By Corydon Ireland, Harvard Staff Writer
For those of us aging fast, it is nice to know that one the most beautiful faces in the world is more than 3,300 years old.
That face is on the bust of Queen Nefertiti, the wife of Pharaoh Akhenaten, whose reign in Egypt spanned 1353–1336 BCE. This famous artifact, 44 pounds and life-size, has a layer of painted gypsum stucco over a full-featured limestone core. It was discovered a century ago in the ruins of an ancient artist’s studio in Amarna, south of Cairo. First made public in 1924, it fast became an icon of feminine beauty.
A slender, smooth neck gives way to skin the color of golden sand. Then come full, red lips; a dramatic, sloping nose; almond eyes; and arching, dark eyebrows. Above the face is a colorful, back-sweeping, cylindrical crown. It’s a lot for the eye to take in, especially since the work was likely just an artist’s model, and never intended for display.
Found scattered through the same studio were 22 plaster casts of faces. Some depict older women with every wrinkle and sag, an artistic anomaly in a culture that stylized women as slender and beautiful. (Nefertiti’s image beneath the stucco, recent CT scans show, was more realistic: a woman with lesser cheekbones, wrinkled cheeks, and a bump on the nose.)
But the world sees just the surface. The face “is part of our culture,” said French Egyptologist Alain Zivie in a Harvard lecture last Thursday, “like a picture of Che Guevara or Einstein or the Mona Lisa in Paris.”
The discovery of the bust in Amarna in 1912 is one of archaeology’s signature moments. A famous photograph depicts German Egyptologist Ludwig Borchardt getting a first look at the life-size bust. “Suddenly we had the most alive Egyptian artwork in our hands,” he wrote in his diary. “You cannot describe it with words. You can only see it.” (He kept the bust in his Berlin home for 11 years before moving it to Berlin’s Neues Museum.)
Yet who created the famous bust, and sculpted and painted the famous face? It was Thutmose, who in his day styled himself “the king’s favorite and master of works.”
The lecture, “Discovering the Egyptian Queen Nefertiti’s Artist,” reminded the audience of Pharaoh Akhenaten’s official court sculptor, a man whom Zivie has styled “the Michelangelo of ancient Egypt.” The talk was a testament to Egyptology’s durable drawing power (or perhaps Nefertiti’s). Fong Auditorium was full, from the front row to the top tier. (Co-sponsoring the event were the Semitic Museum and Harvard’s Standing Committee on Archaeology.)
The lecture was also a testament to Zivie’s current academic interest: to prove that the Thutmose of the studio in Amarna is the same as the Thutmose whose tomb he discovered farther north in Saqqara. Zivie was nearly 33 minutes into his 51-minute talk before he mentioned Nefertiti. “Of course, we come to the lady, the icon,” he said, teasing the audience first with a picture of the bust from behind.
It was Zivie who discovered Thutmose’s presumptive tomb in 1996 while helping to excavate what initially were believed to be just subterranean galleries for mummified cats and dogs. (Egyptian animal cults had flourished in Saqqara.) Tombs, he said, “are sometimes small holes,” and may be hard to identify for what they are. Thutmose’s was small and it stank, said Zivie, and was “not very attractive at first.”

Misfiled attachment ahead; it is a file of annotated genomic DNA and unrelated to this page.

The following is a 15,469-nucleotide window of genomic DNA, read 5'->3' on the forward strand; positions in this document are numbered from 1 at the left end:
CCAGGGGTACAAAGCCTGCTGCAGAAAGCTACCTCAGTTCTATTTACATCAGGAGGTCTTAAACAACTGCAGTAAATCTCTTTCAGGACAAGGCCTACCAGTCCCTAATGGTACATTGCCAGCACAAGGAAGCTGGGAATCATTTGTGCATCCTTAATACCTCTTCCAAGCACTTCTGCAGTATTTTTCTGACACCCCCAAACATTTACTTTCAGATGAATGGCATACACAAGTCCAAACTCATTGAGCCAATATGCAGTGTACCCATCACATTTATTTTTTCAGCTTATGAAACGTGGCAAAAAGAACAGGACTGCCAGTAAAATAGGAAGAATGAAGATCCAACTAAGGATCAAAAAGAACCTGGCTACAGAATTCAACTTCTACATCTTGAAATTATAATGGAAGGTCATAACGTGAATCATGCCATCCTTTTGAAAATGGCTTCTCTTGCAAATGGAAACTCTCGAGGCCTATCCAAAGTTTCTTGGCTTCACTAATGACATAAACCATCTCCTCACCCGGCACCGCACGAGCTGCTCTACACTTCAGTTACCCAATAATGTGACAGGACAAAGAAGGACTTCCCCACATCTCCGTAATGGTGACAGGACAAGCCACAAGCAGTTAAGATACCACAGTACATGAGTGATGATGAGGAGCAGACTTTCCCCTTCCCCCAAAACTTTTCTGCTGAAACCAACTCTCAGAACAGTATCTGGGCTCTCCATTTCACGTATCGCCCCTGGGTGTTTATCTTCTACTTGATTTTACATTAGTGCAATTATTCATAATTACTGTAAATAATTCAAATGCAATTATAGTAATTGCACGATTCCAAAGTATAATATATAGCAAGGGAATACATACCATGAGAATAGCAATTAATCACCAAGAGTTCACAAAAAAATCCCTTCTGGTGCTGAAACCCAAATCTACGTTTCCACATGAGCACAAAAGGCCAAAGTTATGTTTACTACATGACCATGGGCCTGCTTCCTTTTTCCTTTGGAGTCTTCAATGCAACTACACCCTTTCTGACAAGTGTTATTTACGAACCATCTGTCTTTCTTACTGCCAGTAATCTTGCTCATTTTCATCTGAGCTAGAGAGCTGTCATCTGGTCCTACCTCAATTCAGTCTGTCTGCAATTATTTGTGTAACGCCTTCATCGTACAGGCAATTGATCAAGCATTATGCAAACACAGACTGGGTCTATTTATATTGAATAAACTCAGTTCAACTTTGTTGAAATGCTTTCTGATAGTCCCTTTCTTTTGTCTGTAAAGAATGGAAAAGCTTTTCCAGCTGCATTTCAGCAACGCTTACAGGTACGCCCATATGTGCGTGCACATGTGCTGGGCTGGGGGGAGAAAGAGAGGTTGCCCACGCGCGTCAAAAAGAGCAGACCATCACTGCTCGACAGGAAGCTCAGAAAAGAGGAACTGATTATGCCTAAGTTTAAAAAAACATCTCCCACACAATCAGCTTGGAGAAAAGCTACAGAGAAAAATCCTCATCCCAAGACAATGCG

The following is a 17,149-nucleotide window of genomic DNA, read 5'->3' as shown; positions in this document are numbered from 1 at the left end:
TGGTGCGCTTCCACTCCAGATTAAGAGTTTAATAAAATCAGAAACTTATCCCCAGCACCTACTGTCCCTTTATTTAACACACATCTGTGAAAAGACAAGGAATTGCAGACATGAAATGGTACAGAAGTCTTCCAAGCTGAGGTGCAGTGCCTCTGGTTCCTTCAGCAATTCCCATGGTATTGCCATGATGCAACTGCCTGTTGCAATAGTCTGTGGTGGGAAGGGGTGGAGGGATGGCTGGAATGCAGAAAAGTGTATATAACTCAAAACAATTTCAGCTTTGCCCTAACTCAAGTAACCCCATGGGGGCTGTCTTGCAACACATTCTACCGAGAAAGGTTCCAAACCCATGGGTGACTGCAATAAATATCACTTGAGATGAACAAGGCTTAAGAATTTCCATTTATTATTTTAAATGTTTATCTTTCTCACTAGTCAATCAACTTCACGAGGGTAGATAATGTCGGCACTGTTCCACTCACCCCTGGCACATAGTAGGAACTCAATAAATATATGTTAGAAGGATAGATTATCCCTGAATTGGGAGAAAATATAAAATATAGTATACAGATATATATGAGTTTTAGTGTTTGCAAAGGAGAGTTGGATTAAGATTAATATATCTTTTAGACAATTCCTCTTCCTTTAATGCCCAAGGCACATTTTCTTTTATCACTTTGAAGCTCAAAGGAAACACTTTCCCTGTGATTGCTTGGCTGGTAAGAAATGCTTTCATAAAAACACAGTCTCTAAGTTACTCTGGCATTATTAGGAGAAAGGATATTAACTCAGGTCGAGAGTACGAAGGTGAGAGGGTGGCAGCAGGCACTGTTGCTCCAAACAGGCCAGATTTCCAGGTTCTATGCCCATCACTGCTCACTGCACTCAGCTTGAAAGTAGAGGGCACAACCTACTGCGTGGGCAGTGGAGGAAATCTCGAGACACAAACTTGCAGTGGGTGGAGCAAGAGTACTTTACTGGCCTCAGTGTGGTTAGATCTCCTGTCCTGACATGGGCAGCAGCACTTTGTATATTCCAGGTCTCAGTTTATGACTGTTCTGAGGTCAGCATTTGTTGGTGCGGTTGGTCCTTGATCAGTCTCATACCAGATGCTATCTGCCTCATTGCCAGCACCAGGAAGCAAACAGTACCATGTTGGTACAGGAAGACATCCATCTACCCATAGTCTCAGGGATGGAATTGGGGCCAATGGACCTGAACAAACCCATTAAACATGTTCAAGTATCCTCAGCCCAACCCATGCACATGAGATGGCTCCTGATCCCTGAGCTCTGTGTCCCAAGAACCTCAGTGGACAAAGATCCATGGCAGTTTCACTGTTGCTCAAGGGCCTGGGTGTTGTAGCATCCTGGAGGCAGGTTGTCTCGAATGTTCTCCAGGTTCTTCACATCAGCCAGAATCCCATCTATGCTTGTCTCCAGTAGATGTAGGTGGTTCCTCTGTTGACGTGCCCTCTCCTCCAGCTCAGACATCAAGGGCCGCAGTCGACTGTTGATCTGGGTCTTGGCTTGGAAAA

The area of the Thutmose tomb is called Bubasteion, which is now less about mummified pets (thought to number in the millions) and “more and more a New Kingdom necropolis,” said Zivie, the director of the French Archaeological Mission of the Bubasteion and this year a visiting scholar at Harvard’s Semitic Museum.
Zivie made his case for the historical Thutmose, a man he called “an exceptional artist who made his own tomb.” He showed his audience the inside. To the left are three preserved painted walls that form a sort of autobiographical triptych. “It’s a lifetime passing by,” he said of the pictures, which include Thutmose, his wife, and children.
Zivie showed one slide that was a detail of “the wife of the master, painted by himself,” which “is so moving.” So was the depiction of the artist and his wife, in full face and figure, painted together on a double coffin. “It’s moving because we know it is Thutmose himself,” said Zivie. “He painted himself dead.”
Central to the triptych is what Zivie called a metaphor of the artist’s life, a small horizontal palette of many colors, similar to the one of ivory found in the studio in Amarna. It was with paint, he said, that the master gave to sculptures “the final touch of life.”
Is it truly the tomb of Thutmose, the artist whose name hovers behind Nefertiti’s memorable face? At lecture’s end, Zivie admitted “the story is unfinished.” The jury of scholars is still out, later agreed Peter Der Manuelian, Harvard’s Phillip J. King Professor of Egyptology and director of the Semitic Museum. “More evidence would be nice, but the contemporaneity works.”
From the audience, Egyptologist Jacquelyn Williamson said during a lively question-and-answer period that, “You have me 98 percent convinced.” Williamson is a Harvard Divinity School affiliate and a specialist in the Amarna Period, when Nefertiti lived. She is a visiting lecturer in Women’s Studies and Near Eastern Studies and in spring will teach a course on gender and sexuality in cultures pre-dating the Bible.
Zivie made his last trip to the Saqqara site last November. It was cut short by Egypt’s political turmoil. But he made the audience an offer. “You are welcome when you pass [by] in Egypt,” said Zivie of the artist’s tomb, “to see with your own eyes.”